Politics

Grassley Accuses AIG of Sucking 'Tit' of Taxpayer But Tones Down Criticism

OK, so Sen. Charles Grassley doesn't really want AIG executives who accept lavish bonuses to "commit suicide," as he suggested in an interview Monday. He walked that order back a few steps on Tuesday.

But the Iowa Republican had some other choice words for the bailed-out insurance giant. 

"From my standpoint, it's irresponsible for corporations to give bonuses at this time when they're sucking the tit of the taxpayer," Grassley explained. 

Grassley continued to express his displeasure with the company that is distributing $165 million in bonuses over lawmakers' objections. He said executives should not be rewarded for running their corporation into the ground.

Still, he toned down his remarks from the day before, when he made a reference to Japanese culture and said executives accepting the money should either "resign or go commit suicide."

He clarified Tuesday on FOX News that he was referring more to the practice of Japanese business leaders to take responsibility for failing companies.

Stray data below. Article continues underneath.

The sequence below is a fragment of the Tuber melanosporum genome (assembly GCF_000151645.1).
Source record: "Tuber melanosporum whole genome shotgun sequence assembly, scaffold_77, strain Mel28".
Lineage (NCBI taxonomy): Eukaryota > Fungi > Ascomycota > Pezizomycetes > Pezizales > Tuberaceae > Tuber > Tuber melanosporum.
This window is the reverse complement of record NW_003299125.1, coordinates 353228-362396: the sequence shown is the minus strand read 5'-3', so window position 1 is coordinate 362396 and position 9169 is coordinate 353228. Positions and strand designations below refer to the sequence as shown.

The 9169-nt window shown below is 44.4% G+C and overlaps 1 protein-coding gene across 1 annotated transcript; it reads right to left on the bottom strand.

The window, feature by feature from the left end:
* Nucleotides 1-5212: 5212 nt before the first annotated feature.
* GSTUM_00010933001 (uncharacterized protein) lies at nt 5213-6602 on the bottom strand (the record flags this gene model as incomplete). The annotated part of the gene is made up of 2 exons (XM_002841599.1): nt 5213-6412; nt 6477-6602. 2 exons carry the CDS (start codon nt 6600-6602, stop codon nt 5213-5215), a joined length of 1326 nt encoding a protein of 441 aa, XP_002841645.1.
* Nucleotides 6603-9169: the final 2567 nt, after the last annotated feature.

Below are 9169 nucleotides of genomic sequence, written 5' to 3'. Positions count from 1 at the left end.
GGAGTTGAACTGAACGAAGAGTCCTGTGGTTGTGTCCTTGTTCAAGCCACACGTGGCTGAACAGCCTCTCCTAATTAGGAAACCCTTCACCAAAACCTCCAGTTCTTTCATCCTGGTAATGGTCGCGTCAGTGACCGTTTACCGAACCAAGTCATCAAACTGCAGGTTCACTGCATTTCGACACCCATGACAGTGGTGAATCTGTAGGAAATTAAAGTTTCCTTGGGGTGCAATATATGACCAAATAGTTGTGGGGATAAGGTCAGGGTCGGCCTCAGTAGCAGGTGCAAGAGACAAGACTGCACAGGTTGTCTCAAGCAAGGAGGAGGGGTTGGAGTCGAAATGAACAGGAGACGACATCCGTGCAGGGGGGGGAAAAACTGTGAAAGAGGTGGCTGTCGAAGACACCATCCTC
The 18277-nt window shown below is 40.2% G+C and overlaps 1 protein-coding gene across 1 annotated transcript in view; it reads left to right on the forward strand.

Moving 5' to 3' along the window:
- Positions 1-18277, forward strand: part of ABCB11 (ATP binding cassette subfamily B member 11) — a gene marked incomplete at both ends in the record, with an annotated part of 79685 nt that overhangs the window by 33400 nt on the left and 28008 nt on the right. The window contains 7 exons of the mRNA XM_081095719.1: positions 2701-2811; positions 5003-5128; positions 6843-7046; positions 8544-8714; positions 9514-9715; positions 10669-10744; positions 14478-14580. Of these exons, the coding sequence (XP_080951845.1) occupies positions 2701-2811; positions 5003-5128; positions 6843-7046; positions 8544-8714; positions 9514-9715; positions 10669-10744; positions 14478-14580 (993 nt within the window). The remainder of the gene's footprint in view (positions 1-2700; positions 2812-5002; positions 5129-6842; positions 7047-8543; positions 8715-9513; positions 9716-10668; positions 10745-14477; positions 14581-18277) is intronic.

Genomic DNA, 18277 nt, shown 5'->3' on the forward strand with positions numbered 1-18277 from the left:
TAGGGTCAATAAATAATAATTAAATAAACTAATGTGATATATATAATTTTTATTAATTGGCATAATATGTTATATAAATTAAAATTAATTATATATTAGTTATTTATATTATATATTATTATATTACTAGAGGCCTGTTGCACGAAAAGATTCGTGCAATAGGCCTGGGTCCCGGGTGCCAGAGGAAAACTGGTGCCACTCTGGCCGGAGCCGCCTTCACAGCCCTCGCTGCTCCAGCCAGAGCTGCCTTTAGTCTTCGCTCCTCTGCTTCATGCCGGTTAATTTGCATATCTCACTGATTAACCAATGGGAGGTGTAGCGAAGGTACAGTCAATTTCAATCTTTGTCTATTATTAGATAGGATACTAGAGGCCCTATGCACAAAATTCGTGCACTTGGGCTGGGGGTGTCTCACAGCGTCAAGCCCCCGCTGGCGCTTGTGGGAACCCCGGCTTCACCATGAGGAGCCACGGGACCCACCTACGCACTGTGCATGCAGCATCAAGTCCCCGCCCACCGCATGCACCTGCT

"It would make me feel a lot better if our corporate structure would adopt that culture from Japan for the reason that I have not heard anybody apologize for running the corporation ... into the ground, and AIG's just one example of it," Grassley said. 

He said he's made that point a number of times and, "I don't know why it caught on yesterday." 

Grassley first clarified his "suicide" comment in a morning conference call Tuesday. 

"What I'm expressing here obviously is not that I want people to commit suicide. That's not my notion," Grassley said Tuesday. "But I do feel very strongly that we have not had statements of apology, statements of remorse, statements of contrition on the part of CEOs of manufacturing companies or banks or financial services or insurance companies that are asking for bailouts." 

Grassley's initial comments came during an interview Monday with Cedar Rapids radio station WMT. 

"I would suggest the first thing that would make me feel a little bit better toward them if they'd follow the Japanese example and come before the American people and take that deep bow and say 'I'm sorry,' and then either do one of two things: resign or go commit suicide," he said at the time. 

Japanese executives often take responsibility for scandals within their companies by issuing public apologies on camera and stepping down. It is rare, however, that business executives have gone so far as to take their lives, though in feudal Japan, ritual suicide was considered an honorable death under the samurai warrior ethic. 

The Associated Press contributed to this report.